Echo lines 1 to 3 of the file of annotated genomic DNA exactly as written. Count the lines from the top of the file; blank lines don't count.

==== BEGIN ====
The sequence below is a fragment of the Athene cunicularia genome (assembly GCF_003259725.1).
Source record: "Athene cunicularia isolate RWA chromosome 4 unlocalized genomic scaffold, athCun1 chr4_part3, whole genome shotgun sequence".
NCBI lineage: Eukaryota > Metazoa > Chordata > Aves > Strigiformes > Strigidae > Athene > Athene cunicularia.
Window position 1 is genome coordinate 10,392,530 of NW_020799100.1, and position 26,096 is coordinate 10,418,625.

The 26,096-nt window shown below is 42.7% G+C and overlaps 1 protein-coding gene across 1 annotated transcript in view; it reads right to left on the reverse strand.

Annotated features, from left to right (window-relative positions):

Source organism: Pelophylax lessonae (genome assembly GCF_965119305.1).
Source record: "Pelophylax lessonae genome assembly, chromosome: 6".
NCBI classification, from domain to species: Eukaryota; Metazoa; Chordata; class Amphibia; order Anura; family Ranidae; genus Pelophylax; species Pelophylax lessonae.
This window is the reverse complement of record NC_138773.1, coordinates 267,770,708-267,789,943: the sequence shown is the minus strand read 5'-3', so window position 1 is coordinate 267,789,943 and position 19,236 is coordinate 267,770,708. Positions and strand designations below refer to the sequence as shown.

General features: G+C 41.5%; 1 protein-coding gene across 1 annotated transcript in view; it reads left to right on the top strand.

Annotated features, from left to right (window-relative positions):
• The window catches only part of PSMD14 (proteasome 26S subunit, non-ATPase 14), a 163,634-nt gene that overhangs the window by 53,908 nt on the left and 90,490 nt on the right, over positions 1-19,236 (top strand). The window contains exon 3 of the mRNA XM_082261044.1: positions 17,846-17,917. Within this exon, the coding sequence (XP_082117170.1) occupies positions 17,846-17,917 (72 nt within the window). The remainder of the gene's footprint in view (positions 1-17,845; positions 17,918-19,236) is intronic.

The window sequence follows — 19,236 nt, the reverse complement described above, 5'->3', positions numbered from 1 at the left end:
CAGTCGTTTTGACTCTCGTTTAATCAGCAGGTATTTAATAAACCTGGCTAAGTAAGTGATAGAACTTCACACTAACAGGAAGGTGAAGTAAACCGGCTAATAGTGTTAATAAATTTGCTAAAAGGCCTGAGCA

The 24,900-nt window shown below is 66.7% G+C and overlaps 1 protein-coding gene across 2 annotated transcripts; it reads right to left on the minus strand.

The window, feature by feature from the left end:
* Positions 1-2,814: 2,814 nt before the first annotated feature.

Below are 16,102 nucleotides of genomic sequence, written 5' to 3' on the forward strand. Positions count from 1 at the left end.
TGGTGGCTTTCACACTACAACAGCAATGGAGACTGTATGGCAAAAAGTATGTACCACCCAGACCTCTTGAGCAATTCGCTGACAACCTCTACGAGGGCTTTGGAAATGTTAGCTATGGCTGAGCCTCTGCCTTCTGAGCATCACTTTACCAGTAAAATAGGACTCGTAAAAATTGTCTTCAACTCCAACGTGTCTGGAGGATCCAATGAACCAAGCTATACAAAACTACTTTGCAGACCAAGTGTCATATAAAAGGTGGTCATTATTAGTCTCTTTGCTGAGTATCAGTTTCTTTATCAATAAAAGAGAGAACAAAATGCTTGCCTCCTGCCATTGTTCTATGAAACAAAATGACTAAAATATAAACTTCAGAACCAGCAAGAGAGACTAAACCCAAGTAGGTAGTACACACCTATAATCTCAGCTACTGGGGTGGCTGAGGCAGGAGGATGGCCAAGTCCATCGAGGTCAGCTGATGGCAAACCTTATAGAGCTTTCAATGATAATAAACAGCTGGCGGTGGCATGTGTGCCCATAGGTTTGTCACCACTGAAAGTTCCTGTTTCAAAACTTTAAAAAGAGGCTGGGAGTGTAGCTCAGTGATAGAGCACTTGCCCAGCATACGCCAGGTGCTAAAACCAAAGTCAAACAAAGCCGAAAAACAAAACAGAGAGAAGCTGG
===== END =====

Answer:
The sequence below is a fragment of the Athene cunicularia genome (assembly GCF_003259725.1).
Source record: "Athene cunicularia isolate RWA chromosome 4 unlocalized genomic scaffold, athCun1 chr4_part3, whole genome shotgun sequence".
NCBI lineage: Eukaryota > Metazoa > Chordata > Aves > Strigiformes > Strigidae > Athene > Athene cunicularia.